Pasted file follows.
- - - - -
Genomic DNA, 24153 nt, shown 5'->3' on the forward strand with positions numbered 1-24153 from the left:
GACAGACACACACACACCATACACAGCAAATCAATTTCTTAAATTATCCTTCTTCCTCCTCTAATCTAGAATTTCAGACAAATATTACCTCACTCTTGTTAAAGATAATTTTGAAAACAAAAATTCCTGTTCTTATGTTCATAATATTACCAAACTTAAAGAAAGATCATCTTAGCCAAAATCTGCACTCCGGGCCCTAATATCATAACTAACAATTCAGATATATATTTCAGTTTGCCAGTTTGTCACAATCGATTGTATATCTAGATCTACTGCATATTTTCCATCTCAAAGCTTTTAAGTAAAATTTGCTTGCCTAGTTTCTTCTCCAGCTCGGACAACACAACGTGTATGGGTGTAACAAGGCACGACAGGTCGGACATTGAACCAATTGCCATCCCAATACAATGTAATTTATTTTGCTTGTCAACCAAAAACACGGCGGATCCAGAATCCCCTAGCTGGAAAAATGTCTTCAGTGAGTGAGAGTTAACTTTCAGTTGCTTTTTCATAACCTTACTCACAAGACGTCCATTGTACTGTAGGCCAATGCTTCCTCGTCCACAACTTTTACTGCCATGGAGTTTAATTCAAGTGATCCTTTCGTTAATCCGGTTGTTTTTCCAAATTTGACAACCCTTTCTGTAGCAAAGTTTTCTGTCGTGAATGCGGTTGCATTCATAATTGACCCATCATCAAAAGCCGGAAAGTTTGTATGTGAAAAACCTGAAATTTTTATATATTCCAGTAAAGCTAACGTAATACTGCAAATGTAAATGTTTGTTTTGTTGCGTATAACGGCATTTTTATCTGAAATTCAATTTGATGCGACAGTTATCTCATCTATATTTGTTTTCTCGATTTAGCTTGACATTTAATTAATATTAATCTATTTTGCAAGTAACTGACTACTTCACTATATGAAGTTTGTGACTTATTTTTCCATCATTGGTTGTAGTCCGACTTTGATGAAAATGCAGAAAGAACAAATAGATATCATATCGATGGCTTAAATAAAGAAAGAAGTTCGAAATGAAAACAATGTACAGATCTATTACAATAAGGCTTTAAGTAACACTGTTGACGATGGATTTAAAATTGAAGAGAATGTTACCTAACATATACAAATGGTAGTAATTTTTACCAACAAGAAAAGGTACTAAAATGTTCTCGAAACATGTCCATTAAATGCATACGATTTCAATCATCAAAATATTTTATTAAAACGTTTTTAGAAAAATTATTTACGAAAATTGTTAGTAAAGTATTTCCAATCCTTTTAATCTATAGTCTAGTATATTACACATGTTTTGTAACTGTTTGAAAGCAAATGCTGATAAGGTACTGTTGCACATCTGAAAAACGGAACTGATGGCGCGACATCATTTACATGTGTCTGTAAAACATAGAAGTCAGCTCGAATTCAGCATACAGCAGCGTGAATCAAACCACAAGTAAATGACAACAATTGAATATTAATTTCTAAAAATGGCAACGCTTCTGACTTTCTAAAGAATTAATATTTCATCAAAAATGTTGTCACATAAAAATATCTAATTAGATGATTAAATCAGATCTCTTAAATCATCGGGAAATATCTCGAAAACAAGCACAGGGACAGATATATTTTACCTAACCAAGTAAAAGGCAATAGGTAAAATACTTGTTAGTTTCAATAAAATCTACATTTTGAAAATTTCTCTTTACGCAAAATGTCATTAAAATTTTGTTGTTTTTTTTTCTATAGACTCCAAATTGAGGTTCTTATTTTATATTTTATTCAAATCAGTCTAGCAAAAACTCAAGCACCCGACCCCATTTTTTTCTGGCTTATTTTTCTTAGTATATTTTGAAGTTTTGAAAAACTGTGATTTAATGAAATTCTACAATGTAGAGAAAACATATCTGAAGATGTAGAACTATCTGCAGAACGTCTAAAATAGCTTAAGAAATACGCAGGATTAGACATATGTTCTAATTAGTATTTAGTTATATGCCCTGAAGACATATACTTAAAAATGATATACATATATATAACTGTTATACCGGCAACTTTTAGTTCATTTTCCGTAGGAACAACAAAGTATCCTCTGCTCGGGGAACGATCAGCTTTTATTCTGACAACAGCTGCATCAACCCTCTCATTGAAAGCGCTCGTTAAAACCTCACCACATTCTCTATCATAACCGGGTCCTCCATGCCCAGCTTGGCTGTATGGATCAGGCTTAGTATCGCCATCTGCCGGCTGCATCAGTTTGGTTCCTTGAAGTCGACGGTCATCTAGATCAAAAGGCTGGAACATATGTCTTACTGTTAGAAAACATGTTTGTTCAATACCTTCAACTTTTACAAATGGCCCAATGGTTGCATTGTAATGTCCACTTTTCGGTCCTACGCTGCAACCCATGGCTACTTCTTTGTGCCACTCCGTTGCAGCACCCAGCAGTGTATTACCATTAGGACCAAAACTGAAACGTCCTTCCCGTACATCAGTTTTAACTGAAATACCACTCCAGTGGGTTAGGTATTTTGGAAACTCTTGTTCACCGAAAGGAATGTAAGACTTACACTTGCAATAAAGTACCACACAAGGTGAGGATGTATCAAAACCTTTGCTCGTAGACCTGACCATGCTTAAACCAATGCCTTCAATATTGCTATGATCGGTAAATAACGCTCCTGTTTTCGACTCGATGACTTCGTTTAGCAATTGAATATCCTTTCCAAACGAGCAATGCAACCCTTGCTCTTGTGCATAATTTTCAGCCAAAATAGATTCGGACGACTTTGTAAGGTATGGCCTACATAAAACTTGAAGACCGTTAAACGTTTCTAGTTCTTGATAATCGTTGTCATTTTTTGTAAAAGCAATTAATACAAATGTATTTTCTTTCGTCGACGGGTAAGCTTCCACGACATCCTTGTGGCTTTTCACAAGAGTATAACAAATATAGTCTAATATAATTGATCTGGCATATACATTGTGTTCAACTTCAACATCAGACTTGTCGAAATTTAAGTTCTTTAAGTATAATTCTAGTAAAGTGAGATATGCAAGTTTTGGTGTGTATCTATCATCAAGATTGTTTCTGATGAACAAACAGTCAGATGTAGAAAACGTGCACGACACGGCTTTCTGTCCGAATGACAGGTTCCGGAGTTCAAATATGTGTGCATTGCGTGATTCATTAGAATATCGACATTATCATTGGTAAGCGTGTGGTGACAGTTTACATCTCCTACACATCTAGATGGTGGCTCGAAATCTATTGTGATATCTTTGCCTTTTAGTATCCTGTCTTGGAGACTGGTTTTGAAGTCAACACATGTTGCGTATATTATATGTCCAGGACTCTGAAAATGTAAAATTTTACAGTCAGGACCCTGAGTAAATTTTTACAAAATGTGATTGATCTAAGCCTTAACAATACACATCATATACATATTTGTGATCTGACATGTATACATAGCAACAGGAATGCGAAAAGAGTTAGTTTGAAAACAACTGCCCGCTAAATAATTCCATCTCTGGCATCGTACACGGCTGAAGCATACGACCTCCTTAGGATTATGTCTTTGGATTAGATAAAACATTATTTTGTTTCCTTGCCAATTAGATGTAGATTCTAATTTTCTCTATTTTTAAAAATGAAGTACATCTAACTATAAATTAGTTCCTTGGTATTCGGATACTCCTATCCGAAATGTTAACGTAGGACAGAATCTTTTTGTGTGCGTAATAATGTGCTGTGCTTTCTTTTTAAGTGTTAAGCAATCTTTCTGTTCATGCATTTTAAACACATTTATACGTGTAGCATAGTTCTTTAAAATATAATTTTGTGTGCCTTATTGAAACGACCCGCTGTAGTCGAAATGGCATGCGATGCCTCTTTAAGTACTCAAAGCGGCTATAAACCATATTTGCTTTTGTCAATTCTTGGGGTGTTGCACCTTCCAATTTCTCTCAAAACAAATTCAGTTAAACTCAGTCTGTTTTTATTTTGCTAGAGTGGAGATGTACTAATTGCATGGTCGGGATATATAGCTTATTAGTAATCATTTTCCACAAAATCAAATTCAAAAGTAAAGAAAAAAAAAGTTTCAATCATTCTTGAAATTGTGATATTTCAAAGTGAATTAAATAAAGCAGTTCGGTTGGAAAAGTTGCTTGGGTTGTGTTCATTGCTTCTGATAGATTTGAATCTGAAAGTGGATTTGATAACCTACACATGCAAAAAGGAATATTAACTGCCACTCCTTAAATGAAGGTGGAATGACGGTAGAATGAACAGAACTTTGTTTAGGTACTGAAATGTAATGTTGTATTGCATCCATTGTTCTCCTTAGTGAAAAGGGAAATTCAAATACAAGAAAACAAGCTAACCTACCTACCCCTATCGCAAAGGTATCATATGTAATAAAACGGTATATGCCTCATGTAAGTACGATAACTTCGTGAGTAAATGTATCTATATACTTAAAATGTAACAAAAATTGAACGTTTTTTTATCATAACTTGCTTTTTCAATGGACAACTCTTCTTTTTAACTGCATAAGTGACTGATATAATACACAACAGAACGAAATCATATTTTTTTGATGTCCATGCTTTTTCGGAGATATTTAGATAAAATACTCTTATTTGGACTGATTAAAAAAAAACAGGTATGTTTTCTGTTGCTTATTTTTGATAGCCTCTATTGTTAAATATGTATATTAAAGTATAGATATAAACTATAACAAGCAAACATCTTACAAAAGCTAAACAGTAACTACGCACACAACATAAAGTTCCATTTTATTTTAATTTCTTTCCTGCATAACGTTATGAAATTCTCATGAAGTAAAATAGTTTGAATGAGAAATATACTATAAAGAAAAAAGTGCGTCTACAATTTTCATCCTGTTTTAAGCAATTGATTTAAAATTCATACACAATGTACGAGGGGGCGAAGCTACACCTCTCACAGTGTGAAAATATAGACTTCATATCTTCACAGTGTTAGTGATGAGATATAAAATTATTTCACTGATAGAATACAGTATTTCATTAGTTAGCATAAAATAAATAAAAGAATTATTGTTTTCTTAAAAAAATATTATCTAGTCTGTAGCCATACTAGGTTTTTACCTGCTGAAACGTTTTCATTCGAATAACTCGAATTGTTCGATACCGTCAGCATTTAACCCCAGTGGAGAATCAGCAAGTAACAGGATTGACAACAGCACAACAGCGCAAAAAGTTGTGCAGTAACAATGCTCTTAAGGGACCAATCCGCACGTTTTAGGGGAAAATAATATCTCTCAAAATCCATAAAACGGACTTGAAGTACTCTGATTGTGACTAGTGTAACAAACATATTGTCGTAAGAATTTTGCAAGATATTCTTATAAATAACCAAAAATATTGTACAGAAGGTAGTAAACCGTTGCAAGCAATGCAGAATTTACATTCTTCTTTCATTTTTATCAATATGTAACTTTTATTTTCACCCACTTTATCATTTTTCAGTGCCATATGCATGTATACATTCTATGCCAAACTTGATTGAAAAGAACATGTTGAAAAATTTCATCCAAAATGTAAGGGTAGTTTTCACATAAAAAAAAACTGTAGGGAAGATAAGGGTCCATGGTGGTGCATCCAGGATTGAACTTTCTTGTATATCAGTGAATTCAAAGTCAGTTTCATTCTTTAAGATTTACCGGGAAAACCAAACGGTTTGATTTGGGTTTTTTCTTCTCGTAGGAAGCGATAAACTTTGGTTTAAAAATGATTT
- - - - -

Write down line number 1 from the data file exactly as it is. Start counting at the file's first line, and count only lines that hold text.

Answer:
Genomic DNA, 24153 nt, shown 5'->3' on the forward strand with positions numbered 1-24153 from the left: